Murray comeback begins at Queen’s Club doubles

Murray comeback begins at Queen’s Club doubles

Previous world No. 1 Andy Murray intends to come back to tennis at the Fever-Tree Championships at London’s Queen’s Club.

In the event that all goes well there, Murray is planning to play pairs at Wimbledon also.

The 32-year-old Scot has not played since having a correct hip reemerging activity in January, medical procedure he settled on after the industrious agony had turned out to be an excessive amount to deal with.

Under a half year after he dreaded his vocation could be finished, Murray is set to start his rebound – in pairs just – at the Queen’s Club occasion, which starts on June 17.

“I am really excited to return to the match court for the first time since my surgery,” Murray said in an announcement. “Queen’s has always been a special place for me and it’s the perfect place to return. It’s where I won my first ATP match, my first title in Britain and on grass, and it’s been my most successful tournament overall. I’m not yet ready to return to the singles court, but I’ve been pain-free for a few months now. I’ve made good progress in training and on the practice court, and this is the next step for me as I try to return to the tour.”

The medical procedure evacuated the harmed bone and ligament inside his correct hip attachment, supplanting it with a metal shell.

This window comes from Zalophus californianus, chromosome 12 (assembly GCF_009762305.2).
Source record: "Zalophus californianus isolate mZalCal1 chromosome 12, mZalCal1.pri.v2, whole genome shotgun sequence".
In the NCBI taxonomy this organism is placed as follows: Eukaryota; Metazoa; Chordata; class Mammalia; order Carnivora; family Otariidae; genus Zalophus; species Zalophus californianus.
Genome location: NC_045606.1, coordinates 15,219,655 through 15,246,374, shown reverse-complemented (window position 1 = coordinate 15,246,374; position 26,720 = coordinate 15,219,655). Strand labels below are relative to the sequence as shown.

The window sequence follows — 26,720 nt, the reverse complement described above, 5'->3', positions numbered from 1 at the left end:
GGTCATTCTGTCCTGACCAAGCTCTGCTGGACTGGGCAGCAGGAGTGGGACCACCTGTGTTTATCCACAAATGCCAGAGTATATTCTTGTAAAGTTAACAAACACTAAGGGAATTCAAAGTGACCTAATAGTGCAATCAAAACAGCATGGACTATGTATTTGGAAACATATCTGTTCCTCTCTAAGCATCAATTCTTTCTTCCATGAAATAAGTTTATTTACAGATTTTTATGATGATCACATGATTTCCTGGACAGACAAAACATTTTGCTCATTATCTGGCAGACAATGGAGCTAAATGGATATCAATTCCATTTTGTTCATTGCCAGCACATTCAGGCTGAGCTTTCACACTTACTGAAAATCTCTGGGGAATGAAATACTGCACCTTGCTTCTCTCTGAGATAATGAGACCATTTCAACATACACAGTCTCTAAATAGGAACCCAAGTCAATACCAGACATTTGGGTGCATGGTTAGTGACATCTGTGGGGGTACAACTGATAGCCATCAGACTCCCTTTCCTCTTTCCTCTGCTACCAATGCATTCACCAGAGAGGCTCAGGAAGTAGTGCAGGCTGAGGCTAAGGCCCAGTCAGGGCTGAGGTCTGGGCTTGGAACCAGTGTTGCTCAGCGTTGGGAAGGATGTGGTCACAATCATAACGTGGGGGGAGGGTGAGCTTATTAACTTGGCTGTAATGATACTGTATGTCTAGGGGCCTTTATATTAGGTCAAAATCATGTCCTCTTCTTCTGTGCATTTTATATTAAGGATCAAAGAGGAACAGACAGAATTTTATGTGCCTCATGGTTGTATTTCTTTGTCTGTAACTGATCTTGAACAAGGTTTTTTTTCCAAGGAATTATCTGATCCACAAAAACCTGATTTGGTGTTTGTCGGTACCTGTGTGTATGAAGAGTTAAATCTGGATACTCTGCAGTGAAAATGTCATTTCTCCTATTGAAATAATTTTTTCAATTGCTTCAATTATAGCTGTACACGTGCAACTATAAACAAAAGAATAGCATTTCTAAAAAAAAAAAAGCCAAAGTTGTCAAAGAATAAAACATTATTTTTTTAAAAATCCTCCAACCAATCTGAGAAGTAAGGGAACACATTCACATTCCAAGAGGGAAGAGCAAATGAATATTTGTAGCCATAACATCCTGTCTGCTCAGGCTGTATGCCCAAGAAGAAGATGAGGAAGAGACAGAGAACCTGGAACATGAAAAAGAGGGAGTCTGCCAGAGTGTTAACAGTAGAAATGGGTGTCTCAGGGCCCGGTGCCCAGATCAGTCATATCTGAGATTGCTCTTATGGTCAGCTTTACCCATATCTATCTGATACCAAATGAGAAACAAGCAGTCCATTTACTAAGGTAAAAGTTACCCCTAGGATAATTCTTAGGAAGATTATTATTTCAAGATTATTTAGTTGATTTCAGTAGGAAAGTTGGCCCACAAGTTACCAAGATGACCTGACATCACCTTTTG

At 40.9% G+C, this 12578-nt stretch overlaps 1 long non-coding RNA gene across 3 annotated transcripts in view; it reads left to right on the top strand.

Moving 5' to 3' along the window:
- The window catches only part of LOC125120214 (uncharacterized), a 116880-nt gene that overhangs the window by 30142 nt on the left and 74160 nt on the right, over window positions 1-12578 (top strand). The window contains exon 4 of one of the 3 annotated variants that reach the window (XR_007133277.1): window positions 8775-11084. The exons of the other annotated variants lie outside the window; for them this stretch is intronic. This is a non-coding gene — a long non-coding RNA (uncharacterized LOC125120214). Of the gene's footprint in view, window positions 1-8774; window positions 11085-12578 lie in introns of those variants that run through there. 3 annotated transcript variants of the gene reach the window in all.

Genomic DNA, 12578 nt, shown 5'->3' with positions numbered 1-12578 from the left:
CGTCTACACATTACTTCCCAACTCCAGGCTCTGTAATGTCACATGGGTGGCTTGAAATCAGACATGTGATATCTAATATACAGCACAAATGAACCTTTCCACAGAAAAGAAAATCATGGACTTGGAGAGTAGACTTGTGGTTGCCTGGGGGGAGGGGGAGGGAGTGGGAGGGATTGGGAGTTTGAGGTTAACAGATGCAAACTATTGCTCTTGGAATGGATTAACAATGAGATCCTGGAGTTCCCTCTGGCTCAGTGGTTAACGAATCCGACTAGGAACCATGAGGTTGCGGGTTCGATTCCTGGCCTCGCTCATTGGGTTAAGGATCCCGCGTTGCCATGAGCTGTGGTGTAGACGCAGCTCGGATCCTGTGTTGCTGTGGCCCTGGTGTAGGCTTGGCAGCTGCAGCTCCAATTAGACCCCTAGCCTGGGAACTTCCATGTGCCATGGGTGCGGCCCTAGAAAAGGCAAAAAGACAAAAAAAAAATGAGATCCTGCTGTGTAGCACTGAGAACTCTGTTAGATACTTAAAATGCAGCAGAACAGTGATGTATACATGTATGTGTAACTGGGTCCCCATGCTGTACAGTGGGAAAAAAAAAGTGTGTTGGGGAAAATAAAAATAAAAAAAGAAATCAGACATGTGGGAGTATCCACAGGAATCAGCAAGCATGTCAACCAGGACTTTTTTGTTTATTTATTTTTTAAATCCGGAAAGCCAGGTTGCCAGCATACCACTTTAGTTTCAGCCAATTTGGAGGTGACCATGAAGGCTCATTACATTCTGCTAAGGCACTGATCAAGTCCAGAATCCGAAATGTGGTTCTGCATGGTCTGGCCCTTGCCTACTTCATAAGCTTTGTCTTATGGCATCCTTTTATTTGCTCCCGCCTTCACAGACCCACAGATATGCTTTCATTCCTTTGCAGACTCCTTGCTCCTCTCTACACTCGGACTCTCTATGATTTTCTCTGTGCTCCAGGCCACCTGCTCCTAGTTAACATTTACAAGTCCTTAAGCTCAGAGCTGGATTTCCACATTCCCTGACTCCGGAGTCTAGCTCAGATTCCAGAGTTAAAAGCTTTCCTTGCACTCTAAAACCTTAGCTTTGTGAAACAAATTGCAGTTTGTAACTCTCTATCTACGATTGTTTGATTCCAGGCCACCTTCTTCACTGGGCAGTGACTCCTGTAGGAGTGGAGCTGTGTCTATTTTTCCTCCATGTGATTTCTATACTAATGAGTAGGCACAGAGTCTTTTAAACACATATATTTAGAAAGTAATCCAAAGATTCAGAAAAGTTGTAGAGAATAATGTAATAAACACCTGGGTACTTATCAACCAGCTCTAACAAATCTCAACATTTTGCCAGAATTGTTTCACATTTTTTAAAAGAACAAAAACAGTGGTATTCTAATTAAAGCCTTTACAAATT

In March, Murray said he was sans torment without precedent for quite a long while and that he would know before the finish of May on the off chance that he was on track to make an arrival in time for the grass-court season.

On Sunday, the double cross previous Wimbledon champion posted a video of himself on Instagram serving and running toward the net. On Monday, it was affirmed that he is on the passage list for Queen’s, the place he is temporarily entered with Spain’s Feliciano Lopez.

In January, he said he would have the activity in the learning that it could mean the finish of his vocation yet that in the event that it worked, he would fill in as hard as conceivable to make a rebound, as long as he was sans torment.

The arrival to full wellness a year ago of pairs master Bob Bryan after a comparable activity gave Murray expectation, and his mom, Judy Murray, had said in Melbourne in January that she felt he was “not done with tennis.”

A month ago, Jamie Murray said he would not be playing pairs with Andy at Wimbledon this mid year since he felt it was too early for his more youthful sibling to be at full speed to have a shot at the title.

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